A single cigarette can have a big impact on a woman’s brain, and that’s probably why it’s harder for women to quit smoking than men. Uimportant discovery as the “month without tobacco” begins on Tuesday, November 1.
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Swedish researchers have discovered that the dose of nicotine contained in a single cigarette blocks the production of estrogen, the female hormone, in the brains of women. More specifically in the thalamus, a part of the emotional brain that plays an essential role in behavior, emotions such as pleasure. It’s a perfect target for addictive drugs.
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These scientists administered a dose of nicotine intranasally to ten healthy female volunteers. They then injected a radioactive product capable of attaching itself to the protein that produces estrogen. Thanks to an MRI and a brain scan, the research team was able to see the amount of protein decrease. This probably explains why women find it difficult to quit smoking and why they relapse more often than men. Yet the amount of nicotine in a cigarette is quite low.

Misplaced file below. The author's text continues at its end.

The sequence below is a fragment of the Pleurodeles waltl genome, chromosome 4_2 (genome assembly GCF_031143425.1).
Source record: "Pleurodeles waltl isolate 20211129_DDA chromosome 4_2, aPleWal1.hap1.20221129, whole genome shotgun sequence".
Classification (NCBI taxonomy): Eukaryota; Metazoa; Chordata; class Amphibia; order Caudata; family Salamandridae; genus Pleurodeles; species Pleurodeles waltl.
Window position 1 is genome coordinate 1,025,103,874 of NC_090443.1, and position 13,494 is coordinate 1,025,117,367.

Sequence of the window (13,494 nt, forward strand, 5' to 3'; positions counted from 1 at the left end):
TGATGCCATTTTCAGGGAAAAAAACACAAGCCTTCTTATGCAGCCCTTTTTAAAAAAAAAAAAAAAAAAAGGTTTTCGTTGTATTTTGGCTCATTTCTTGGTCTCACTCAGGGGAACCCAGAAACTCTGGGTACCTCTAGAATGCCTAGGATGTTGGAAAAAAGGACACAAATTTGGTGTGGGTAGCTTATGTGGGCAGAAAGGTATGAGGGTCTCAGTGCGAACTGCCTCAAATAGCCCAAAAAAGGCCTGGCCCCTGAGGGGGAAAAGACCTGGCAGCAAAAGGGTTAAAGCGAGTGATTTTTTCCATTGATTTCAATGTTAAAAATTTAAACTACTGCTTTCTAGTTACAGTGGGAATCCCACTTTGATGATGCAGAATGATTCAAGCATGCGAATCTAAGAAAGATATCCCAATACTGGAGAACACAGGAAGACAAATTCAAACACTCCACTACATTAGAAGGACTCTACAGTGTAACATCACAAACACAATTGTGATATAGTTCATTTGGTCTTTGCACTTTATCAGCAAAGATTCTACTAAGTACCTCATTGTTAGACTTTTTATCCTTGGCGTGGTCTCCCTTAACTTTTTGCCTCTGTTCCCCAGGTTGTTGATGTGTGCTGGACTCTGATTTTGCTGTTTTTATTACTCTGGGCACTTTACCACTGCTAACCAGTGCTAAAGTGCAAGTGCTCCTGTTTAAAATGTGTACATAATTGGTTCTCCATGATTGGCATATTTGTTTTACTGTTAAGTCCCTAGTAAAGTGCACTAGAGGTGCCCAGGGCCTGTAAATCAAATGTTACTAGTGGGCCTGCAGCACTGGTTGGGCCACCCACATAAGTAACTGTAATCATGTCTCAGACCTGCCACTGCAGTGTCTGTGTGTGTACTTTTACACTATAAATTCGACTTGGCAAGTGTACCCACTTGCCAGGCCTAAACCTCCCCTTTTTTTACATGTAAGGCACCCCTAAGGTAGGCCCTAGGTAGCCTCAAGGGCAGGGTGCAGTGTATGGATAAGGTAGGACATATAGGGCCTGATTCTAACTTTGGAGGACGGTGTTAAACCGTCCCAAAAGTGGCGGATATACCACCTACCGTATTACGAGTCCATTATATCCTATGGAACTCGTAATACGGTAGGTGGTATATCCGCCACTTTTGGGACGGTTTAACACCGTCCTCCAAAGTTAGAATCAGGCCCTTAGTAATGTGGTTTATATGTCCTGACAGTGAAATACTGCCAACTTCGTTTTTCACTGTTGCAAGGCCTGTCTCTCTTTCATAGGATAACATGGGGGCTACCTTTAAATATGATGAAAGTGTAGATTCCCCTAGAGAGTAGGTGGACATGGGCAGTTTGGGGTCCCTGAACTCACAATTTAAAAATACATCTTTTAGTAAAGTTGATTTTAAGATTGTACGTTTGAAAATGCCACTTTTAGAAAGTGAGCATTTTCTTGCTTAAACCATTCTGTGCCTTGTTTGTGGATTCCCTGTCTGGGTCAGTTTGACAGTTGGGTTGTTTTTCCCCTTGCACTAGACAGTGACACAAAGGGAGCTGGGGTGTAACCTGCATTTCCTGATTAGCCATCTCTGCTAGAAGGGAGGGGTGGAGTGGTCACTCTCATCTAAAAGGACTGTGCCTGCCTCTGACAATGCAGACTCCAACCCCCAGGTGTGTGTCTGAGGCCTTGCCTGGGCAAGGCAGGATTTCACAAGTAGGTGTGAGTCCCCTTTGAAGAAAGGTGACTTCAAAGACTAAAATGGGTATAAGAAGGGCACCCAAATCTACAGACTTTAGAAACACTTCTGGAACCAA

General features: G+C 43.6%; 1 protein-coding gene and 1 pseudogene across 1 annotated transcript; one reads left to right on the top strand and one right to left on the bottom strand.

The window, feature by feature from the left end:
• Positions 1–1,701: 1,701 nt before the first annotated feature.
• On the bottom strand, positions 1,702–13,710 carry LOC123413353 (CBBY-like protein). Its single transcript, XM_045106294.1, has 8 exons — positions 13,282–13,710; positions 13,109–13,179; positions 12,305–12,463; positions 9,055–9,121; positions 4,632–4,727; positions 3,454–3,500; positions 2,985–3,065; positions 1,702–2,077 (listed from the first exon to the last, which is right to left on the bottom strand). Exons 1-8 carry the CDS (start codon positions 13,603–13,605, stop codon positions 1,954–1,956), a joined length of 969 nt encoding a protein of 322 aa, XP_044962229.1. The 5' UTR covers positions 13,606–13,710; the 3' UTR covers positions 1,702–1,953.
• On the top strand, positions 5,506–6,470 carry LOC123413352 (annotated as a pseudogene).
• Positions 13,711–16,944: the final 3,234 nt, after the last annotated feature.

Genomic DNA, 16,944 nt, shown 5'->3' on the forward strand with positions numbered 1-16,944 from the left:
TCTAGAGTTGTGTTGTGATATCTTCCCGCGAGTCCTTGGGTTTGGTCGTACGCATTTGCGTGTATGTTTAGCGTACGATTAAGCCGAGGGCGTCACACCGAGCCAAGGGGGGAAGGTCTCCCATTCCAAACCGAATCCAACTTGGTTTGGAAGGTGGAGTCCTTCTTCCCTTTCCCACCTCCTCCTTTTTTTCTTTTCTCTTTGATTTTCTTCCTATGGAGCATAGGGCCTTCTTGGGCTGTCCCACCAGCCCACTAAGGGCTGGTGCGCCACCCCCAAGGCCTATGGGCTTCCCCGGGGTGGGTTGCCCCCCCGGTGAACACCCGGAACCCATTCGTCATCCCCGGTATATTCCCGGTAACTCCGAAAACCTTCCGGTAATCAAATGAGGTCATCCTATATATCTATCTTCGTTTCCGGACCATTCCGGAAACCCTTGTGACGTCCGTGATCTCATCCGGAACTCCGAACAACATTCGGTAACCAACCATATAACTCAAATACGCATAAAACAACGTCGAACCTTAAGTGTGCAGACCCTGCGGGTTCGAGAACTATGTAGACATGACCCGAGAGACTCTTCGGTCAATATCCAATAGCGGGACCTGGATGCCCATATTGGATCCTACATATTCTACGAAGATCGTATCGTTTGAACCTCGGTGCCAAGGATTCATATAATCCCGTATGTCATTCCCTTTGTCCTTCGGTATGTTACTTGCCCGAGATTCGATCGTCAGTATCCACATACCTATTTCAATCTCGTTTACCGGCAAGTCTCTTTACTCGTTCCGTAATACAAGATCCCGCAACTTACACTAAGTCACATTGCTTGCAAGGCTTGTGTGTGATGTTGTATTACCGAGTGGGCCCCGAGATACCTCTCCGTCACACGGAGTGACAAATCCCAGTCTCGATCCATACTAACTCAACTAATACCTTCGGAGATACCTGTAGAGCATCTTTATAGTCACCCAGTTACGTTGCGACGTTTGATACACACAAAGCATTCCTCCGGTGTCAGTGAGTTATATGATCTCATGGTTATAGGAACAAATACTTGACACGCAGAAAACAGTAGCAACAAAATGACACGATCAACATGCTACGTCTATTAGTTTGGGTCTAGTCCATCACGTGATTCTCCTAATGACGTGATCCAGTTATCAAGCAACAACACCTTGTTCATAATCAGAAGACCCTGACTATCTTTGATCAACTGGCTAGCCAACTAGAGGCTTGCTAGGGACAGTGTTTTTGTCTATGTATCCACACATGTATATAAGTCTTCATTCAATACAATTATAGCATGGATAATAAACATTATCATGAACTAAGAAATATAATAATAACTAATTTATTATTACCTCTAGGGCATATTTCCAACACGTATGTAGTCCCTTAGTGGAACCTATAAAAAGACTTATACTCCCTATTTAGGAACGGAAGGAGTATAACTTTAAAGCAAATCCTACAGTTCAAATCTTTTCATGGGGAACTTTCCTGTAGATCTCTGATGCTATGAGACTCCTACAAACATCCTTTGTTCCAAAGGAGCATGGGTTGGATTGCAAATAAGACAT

This is what surprised the researcher in charge of the study, according to her it demonstrates “how powerful the effects of smoking are on a woman’s brain”. Dr. Erika Comasco also believes that nicotine could have other effects on women, especially on their reproductive system. But she remains very cautious since her study involves only 10 women. It therefore intends to carry out work on a larger sample.
This discovery is in any case important when we know the harmful effects of tobacco, especially for women. Tobacco is responsible for one in five deaths among women under 65, according to figures from the Alliance Against Tobacco. Smoking has caused a dramatic increase in heart attacks and lung cancer, mainly among people under 50.
Despite everything, many women still smoke: in France, more than one woman in five smokes every day. This is one of the highest rates in the world, according to the National Anti-Smoking Committee.